The rise of the smart home

Improvements in technology, and the mass-market affordability this brings, have made it easier than ever to monitor your home from just about anywhere. The global home security camera market is predicted to be worth $8 billion by 2023.

The Internet of Things (IoT) — the interconnectedness of internet-enabled, or ‘smart’, devices - is a phenomenon that’s driving developments across the home security and automation industries. Cameras are often integrated into smart doorbells for instance, showing you via your mobile device who is at your front door. In the 12 months ending June 2016, 61% of U.S. smart-home revenue came from the sale of network connected cameras. Smart-home security device shipments are forecast to reach 709 million units worldwide in 2019, compared to 41 million in 2014. That’s an increase of 1629%, representing massive growth in the industry.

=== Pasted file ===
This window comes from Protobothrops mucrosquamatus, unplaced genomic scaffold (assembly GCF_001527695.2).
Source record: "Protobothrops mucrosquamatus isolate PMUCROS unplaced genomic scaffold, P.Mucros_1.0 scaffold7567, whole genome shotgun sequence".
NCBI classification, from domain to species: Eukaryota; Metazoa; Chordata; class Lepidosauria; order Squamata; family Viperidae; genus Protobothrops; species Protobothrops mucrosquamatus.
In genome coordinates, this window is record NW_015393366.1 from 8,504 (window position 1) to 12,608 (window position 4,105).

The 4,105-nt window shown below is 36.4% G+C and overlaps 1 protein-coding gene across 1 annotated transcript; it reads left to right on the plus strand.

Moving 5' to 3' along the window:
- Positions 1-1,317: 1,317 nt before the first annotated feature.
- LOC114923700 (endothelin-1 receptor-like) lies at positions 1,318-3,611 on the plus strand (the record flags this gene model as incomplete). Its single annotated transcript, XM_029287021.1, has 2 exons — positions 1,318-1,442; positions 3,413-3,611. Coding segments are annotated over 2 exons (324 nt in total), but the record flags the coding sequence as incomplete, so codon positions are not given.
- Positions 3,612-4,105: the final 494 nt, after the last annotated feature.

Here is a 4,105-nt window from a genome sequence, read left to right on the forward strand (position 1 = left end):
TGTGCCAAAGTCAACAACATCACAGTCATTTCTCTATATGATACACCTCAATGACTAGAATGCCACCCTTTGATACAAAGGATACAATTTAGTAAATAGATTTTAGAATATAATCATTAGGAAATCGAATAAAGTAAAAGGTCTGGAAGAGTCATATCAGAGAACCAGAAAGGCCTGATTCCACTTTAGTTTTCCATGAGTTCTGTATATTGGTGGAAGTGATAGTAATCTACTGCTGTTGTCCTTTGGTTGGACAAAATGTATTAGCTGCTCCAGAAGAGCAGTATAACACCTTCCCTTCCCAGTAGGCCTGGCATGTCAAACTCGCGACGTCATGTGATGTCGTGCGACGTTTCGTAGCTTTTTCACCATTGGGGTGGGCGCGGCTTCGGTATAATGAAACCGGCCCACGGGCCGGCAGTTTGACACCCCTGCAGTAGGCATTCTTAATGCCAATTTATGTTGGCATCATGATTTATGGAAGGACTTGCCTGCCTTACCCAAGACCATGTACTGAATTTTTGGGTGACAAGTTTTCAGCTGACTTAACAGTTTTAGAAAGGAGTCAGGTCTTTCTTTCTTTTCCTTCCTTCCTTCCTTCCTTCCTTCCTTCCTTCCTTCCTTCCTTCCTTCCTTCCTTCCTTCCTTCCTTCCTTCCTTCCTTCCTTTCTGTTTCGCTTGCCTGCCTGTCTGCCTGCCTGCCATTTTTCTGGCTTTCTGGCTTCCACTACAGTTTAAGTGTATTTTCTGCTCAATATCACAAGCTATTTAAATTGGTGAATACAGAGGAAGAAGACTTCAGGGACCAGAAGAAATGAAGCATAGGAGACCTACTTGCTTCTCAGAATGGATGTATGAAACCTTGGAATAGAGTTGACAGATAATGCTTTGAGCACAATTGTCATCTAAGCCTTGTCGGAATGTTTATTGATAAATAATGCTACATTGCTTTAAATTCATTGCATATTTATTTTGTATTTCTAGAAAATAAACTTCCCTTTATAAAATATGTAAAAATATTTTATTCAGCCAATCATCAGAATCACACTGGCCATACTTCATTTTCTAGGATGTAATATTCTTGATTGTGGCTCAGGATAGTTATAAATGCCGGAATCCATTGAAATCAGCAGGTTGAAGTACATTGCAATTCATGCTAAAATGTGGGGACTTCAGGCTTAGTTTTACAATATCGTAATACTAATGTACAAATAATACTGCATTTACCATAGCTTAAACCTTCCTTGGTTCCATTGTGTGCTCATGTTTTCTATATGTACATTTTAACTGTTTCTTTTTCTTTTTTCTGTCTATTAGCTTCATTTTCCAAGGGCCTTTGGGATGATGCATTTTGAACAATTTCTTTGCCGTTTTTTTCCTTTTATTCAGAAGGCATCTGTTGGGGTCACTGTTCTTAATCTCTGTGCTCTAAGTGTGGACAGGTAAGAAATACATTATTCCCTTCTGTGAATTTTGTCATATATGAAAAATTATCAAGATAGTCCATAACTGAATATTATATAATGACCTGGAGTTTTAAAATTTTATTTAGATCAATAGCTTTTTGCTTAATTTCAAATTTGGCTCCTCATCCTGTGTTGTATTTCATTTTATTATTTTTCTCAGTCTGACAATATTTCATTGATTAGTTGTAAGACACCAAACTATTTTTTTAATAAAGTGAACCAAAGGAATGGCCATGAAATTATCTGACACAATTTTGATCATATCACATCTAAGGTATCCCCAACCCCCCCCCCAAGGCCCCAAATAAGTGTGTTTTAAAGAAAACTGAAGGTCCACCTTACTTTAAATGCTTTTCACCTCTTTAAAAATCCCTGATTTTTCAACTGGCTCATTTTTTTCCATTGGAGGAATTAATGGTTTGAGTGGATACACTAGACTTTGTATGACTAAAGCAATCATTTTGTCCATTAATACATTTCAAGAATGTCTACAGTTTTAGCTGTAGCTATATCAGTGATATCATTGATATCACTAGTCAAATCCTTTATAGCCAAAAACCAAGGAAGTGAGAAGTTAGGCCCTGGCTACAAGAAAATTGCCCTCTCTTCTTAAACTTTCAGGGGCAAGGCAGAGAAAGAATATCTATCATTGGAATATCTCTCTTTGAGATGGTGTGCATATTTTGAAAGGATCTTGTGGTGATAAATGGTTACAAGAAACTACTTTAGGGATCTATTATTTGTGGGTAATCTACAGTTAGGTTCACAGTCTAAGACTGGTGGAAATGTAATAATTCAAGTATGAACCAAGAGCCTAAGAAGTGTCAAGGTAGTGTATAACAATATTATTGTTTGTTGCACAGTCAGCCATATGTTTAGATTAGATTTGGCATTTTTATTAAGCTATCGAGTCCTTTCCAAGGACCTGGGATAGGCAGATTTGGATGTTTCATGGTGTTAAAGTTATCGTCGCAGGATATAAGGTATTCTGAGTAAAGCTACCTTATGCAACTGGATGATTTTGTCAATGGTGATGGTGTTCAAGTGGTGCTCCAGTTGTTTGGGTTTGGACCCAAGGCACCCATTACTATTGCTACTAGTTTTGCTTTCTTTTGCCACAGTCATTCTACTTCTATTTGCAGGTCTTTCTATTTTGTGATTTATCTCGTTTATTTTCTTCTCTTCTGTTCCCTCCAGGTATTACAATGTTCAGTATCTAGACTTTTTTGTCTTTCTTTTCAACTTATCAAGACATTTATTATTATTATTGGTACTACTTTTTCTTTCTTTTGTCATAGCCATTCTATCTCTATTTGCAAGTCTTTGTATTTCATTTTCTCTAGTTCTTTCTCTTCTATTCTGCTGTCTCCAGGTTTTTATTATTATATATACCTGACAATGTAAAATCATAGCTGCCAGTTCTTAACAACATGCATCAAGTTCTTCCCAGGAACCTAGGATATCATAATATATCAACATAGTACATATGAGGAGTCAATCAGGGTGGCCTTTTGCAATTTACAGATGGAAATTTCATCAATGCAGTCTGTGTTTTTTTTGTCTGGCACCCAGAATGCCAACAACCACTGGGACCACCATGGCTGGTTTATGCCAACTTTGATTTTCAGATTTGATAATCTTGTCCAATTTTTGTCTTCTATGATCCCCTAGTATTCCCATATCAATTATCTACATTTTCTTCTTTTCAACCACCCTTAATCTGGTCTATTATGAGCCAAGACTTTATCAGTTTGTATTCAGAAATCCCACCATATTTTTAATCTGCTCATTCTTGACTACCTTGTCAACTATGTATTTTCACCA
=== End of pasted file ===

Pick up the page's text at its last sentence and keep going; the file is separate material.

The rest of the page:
Homeowners are often able to install wireless options on their own — some systems even allow footage to be recorded for playback purposes by connecting the camera to a mobile app. Live video feeds let homeowners monitor home activity, receiving real-time alerts to immediately control the situation, no matter where they are.

Motion sensors are often integrated into the latest surveillance cameras, sending alerts to the connected device, and allowing for remote viewing of any potentially dangerous situation. Expats can take advantage of this development. It may offer particular comfort if they have moved to a region with high crime rates.

Remote monitoring can ensure individuals are prepared for the situation without physically being in immediate danger, giving them time to consult experts like Aetna Security Assistance. Some security systems will even count the number times someone (or something) leaves or enters the house.